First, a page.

ServiceMax opens up the front on the field service wars

Profile picture for user slauchlan By Stuart Lauchlan May 13, 2015
Summary:
As ServiceMax kicks off its Maximize conference in San Francisco today, CEO Dave Yarnold predicts the latest iteration of tech tension as organizations re-invent field service.

Dave Yarnold, ServiceMax
Dave Yarnold

If you survived the database wars in the nineties and have been keeping your head down on the front line of the cloud wars in the noughties, stand by for the next outbreak of tech conflict — the field service wars.

In fact, according to ServiceMax CEO Dave Yarnold, the first shots have already been fired, which leads him to declare:

We’ve won round one of what will be the field service wars.

But Yarnold confidently expects a rapid escalation of hostilities as providers - including Oracle with its TOA buy last year - square up to the opportunity in the sector:

This is going to be a very large market. There’s been a prevailing business model that’s been based around putting a lot of effort into optimizing profits from sales and everything after that, the service, is about minimizing costs.

So you stick people in call centers out in the desert and you send the field service guys out with their clipboards. The only real technology applied is around taking out costs. Providers have said, ‘Give us a schedule for your technicians and we’ll squeeze out costs, get rid of some field guys’.

I feel that we’ve been on a mission - to kill the idea that it’s all about taking the costs out of field service. The core of our message is that we’re all about re-thinking field service.

The shift now is towards an outcomes-based business model, argues Yarnold, which involves longer-term thinking and defining outcomes and relationships:

You can see this in more and more industries as people ask how they can move to this outcomes-based model. The market has started to say that maybe the old field service optimization idea isn’t all there is. There’s a bunch of components that you need. You need to understand the people, the processes and the terms of the outcomes. And you’ve got to have a system that can accommodate that.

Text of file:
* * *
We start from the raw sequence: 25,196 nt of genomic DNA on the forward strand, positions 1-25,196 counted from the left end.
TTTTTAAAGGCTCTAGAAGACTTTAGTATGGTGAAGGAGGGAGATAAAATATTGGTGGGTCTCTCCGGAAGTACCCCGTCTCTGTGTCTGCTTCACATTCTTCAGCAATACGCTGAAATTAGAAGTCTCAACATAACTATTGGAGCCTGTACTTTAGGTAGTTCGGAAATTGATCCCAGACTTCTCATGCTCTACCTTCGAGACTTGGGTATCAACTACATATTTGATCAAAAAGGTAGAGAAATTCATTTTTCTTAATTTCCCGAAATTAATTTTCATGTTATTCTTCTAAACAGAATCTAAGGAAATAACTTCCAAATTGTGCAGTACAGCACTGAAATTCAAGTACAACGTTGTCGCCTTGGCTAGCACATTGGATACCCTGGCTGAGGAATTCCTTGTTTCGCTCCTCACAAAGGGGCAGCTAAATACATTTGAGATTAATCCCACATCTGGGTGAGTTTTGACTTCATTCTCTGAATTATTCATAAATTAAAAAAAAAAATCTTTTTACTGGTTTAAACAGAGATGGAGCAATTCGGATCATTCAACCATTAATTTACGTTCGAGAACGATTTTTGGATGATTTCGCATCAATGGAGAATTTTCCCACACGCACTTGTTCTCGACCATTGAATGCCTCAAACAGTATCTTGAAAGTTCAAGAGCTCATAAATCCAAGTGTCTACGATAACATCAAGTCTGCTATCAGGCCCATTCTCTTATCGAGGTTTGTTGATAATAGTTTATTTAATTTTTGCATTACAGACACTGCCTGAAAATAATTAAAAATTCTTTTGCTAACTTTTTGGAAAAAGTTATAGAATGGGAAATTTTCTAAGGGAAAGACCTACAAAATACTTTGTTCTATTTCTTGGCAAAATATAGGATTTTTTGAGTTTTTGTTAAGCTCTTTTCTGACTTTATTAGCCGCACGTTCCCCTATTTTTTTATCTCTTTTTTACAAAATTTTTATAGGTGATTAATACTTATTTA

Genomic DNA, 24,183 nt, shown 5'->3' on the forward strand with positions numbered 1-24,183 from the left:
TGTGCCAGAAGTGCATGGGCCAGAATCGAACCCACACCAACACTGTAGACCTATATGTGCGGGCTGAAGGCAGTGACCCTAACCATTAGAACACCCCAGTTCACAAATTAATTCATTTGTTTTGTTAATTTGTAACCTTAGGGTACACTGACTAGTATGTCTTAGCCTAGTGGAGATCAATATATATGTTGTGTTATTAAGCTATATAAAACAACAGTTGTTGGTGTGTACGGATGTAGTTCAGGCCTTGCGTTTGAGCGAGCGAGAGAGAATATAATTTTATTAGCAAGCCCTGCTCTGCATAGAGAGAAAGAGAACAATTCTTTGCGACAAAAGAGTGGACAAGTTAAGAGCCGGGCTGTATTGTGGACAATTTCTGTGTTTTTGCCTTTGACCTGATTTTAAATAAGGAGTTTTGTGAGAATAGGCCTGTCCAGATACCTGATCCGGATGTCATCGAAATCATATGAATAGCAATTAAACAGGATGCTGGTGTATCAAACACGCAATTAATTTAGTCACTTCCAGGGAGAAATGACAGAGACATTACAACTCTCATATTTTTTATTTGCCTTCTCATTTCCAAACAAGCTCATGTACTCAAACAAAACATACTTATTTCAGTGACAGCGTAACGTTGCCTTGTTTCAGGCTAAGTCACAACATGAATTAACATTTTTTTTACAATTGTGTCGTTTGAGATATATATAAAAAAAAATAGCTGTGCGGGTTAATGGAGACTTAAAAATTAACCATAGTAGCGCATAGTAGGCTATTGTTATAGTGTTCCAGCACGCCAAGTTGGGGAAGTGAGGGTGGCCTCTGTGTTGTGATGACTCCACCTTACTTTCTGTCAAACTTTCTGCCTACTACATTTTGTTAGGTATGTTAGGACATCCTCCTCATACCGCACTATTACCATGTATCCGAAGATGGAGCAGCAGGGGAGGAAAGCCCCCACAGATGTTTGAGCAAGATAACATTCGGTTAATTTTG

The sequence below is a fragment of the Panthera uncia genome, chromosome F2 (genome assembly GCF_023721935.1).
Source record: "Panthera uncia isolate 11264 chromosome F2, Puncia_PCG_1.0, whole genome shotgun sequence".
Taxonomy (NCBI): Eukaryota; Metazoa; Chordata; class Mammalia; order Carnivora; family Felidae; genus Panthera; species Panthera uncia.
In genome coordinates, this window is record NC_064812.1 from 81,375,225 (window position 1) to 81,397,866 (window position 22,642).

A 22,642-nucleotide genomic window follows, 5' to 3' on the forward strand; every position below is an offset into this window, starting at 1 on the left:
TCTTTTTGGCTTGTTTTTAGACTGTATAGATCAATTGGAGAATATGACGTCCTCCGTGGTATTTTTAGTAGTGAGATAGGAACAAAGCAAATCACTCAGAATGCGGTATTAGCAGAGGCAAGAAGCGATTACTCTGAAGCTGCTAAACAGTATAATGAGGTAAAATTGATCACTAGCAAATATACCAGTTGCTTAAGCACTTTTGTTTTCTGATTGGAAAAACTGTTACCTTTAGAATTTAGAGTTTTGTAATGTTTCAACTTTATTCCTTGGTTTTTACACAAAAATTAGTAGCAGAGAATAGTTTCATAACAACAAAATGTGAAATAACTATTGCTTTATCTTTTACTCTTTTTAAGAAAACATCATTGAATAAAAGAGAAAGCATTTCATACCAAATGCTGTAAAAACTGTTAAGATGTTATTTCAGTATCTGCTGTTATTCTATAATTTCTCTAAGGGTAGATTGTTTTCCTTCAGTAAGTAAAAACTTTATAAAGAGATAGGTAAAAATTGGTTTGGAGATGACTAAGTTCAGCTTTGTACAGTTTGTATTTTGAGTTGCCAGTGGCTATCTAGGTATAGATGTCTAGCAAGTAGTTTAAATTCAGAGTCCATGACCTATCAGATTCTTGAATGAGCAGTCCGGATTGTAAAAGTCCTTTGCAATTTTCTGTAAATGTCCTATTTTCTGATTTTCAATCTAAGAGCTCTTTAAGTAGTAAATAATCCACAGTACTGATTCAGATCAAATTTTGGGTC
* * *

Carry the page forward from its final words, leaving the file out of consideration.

What's in a name?

With this in mind, and given that there is a prevalent cliche of field service being about the man in the van with the clipboard, is there an argument to be made that field service is not a helpful ‘brand’?

Just as so many CRM vendors found that term becoming the three letter version of a four letter word over time, does a company like ServiceMax need to coin a new terminology, perhaps outcomes-based service management? Yarnold is wary of this line of thinking:

You need to build your identity in your target market, no matter what you do. We do field service very well. We enable our customers to deliver flawless customer service. We want to be synonymous with field service. You need to be very careful. The power of the brand is around that space.

Nonetheless, the conversations with customers are about much more than the traditional definition of field service, he adds:

Customers want guidance on outcomes-based management and they express a lot of interest in the Internet of Things (IoT). Most of their awareness around IoT is around things like connected thermostats, Big Data and cool analytics work. But that’s got to be tied to the back end to deliver value. You’ve got to tie back to the things in the IoT. It’s about the things and things you need to do to the things. In certain industries, such as medical devices, you have to be able to track every single call and action. That’s stuff that needs to be maintained.

9458-coca-cola-vendo-56-coke-machine-vintage
Bit pricier these days

As a case in point of the bottom line impact service management can have, Yarnold cites the example of a customer which is a small company selling and distributing warehouse doors and elevators: